Would The Yankees Have Benefitted From Re-Acquiring Carl Pavano?

August 12, 2009   ·     ·   Jump to comments
Article Source: Bleacher Report - New York Yankees

In all walks of life, it’s sometimes fun to play the “What If?” game.

This is especially true in sports (see also: www.whatifsports.com), and even further true when you’re looking to see how something bad could’ve worked out.

Which, based on last week’s trade wire and this season’s developments led me to wonder something strange: What if the Yankees had re-acquired Carl Pavano last week?

If you’re a Yankee fan, you probably want to kill me right now. I understand. I loathe the mere mention of Pavano as much as anyone that bleeds pinstripes.

But you can’t ignore facts, and facts say that (at least so far) Pavano is better than any other option the Yankees have to fill out their rotation.

Work with me here.

Yes, I know the line on Pavano. The four-year, $40-million contract he signed in December 2004—which was then, and later rightfully so, thought to be a lot for a guy with a career record below .500 and a career ERA north of 4.00—was one of the biggest busts in history.

In four years in the Bronx, Pavano spent more time in the trainer’s room than in the dugout.  The Yankees got just 26 starts (and only nine wins, or approximately $4.5 million per) from Pavano, and minus two starts in April of 2007, he missed almost three calendar years thanks to his various maladies.

But Cleveland thought he was still worth something, and when he was finally no longer an albatross on the Steinbrenners’ bankroll, Pavano signed an incentive-laden one-year contract with the Indians that has already earned him over $2 million.

That certainly worked out well for them, no?

This season, Pavano is 10-8 with a 5.09 ERA in 22 starts and has a 4 to 1 K/BB ratio in 132 2/3 innings pitched. Not terrible for a fourth of fifth starter, and Cleveland—who, once again, knew they were going nowhere—traded him to Minnesota for a player to be named later.

Now, the key to that story is that the Twins claimed him on waivers, meaning he didn’t even get a chance to be looked at by the Yankees. But had he, would he have been a bad choice?

Yes, he only made 26 starts, won nine games and pitched 145 2/3 innings in four years. Yes, his ERA was exactly 5.00. And yes, he was nicknamed “American Idle” for his lack of appearances.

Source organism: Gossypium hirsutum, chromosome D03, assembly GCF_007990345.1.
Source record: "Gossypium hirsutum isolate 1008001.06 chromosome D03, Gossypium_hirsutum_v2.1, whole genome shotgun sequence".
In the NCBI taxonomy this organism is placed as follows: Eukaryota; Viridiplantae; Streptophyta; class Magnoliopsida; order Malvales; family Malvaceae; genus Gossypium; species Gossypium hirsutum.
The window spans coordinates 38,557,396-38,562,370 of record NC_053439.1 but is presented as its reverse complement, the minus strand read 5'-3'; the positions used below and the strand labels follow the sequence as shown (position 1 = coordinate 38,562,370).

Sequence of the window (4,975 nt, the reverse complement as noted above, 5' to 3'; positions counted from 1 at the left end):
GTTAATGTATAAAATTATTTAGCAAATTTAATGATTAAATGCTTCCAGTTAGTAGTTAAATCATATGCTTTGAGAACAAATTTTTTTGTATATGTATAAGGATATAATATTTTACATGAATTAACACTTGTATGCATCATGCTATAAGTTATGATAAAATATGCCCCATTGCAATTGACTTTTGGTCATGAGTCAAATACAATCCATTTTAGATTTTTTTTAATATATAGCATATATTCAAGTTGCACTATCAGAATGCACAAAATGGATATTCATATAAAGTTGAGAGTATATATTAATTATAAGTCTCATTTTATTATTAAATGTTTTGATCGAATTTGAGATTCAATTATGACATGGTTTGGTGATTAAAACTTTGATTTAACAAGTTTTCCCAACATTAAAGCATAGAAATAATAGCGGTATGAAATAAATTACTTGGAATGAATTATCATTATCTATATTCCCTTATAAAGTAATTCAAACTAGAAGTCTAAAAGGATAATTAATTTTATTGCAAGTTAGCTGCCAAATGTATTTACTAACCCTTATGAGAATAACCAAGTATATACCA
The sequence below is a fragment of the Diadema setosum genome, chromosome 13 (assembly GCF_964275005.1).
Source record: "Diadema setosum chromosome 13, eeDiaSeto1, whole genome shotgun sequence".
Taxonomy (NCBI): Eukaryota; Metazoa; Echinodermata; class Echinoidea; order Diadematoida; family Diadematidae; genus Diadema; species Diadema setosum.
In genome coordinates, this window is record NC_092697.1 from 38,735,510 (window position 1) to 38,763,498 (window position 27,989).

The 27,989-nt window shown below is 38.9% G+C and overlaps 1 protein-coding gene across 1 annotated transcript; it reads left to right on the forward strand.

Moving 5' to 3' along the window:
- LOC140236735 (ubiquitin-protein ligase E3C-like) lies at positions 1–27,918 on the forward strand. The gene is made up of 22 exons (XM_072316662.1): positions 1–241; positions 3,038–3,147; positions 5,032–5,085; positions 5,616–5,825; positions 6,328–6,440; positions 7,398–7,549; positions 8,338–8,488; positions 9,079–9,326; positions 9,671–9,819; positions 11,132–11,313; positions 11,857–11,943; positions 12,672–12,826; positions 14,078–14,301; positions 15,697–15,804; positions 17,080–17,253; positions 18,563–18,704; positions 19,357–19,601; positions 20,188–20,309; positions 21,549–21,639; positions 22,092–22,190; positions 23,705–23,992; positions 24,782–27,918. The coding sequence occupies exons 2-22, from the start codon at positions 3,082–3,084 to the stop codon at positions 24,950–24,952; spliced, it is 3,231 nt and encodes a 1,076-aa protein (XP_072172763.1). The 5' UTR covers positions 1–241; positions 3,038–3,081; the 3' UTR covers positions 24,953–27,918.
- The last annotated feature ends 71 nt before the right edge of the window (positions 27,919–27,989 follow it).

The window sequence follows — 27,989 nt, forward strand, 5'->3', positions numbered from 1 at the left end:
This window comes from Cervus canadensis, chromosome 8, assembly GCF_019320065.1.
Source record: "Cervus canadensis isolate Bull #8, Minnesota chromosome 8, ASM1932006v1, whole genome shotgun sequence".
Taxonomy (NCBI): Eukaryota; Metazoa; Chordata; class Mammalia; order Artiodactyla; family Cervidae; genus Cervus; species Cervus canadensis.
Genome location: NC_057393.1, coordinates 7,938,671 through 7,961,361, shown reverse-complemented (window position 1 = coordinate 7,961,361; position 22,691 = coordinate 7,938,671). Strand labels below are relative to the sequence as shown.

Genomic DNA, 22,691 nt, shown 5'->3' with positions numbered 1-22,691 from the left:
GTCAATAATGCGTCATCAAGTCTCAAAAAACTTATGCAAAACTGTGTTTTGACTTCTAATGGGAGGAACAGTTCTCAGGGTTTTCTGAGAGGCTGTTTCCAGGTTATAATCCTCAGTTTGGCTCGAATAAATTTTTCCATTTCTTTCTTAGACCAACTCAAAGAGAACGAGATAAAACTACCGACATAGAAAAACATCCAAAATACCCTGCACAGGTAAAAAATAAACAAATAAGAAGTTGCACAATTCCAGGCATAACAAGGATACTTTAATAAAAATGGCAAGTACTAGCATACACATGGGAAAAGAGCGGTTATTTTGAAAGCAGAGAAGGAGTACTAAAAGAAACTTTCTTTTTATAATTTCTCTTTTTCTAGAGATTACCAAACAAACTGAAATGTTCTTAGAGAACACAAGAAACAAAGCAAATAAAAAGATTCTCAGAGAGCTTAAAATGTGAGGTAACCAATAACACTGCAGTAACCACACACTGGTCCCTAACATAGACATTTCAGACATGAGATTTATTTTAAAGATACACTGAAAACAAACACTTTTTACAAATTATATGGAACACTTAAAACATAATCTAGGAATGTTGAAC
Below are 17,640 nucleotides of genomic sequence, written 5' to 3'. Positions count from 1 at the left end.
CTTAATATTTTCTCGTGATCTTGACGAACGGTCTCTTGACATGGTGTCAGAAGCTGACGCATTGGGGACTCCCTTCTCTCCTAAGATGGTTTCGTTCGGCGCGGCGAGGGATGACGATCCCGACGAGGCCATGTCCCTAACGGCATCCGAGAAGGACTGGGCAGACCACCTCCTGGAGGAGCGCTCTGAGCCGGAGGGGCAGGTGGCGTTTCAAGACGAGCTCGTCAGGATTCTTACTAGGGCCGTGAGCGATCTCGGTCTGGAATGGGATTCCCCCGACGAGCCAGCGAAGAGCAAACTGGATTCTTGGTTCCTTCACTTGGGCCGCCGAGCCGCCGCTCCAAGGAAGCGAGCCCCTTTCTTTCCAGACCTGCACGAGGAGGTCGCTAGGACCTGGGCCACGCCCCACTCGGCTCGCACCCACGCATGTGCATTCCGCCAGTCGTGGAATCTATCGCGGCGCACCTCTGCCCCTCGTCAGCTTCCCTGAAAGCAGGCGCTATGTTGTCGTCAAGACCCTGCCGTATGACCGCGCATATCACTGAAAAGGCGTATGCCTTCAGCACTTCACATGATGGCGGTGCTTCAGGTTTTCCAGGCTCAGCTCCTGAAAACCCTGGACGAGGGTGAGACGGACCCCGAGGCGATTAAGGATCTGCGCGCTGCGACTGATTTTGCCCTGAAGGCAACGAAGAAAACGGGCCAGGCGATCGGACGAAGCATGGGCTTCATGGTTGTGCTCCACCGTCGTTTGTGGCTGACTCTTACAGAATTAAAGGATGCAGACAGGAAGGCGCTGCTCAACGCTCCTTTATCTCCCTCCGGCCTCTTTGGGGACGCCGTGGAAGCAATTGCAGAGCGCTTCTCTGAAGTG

But his pitching down the stretch in 2008 was decent, and more importantly than his record, ERA or WHIP was the fact that he actually pitched 34 innings in seven starts. If anything, he was a stopgap and working to stretch out his arm after nearly three years off—but he did it.

And again, his stats this year prove that while he may not be the All-Star he was in 2004 in Florida, he’s at least healthy and capable of pitching innings.

He’s averaging 6 IP per start – which is more than Joba Chamberlain and only slightly less than Andy Pettitte – and compared to the Yankees’ other options, he’s Cy Young.

Chien-Ming Wang was 1-6 with a 9.64 ERA, and it was only that low because he had a couple of good relief outings.  Alfredo Aceves – who has been good out of the pen – gave up four runs in 3 1/3 innings in a spot start for Wang before the All-Star Break.

And as for current starter Sergio Mitre, well…the most positive thing you can say about him is that he’s 1-1 and the Yanks are 3-2 in his starts. Of course, you can also talk about how he hasn’t gotten through the sixth inning at all (which taxes the bullpen), can’t turn a double play, has faced one team over .500 (and they’re currently 58-56) and has an ERA over 7. So really, he’s not exactly ideal.

Phil Hughes was the best of the bunch, and he was only 3-2 with a 5.45 ERA in 34 2/3 innings over seven starts. He only made it past the sixth inning once in that stretch, an 11-1 win over Texas where he could’ve come out well before the eighth.

Combined, that ‘s less wins, innings and effectiveness—and a much, much hugher ERA—than Pavano in just as many starts. And there’s no one in the system who is any better.

Russ Ortiz, recently signed to a minor league contract, was 3-6 with a 5.57 ERA in Houston; he was so bad that he was demoted to the bullpen and eventually released. Jason Hirsh, Kei Igawa and Josh Towers haven’t thrown a major league pitch in 2009, and even recent acquisition Chad Gaudin was 4-10 with a 5.13 ERA in his time with the Padres.

Which makes you wonderVif he had gotten that far down waivers, would the Yankees have been wise to make a claim on Carl Pavano?

Because we all know that at best, he’s better than anything else they’ve got…and  at worst, he’d just clog up room on the DL anyway.

Think about it.

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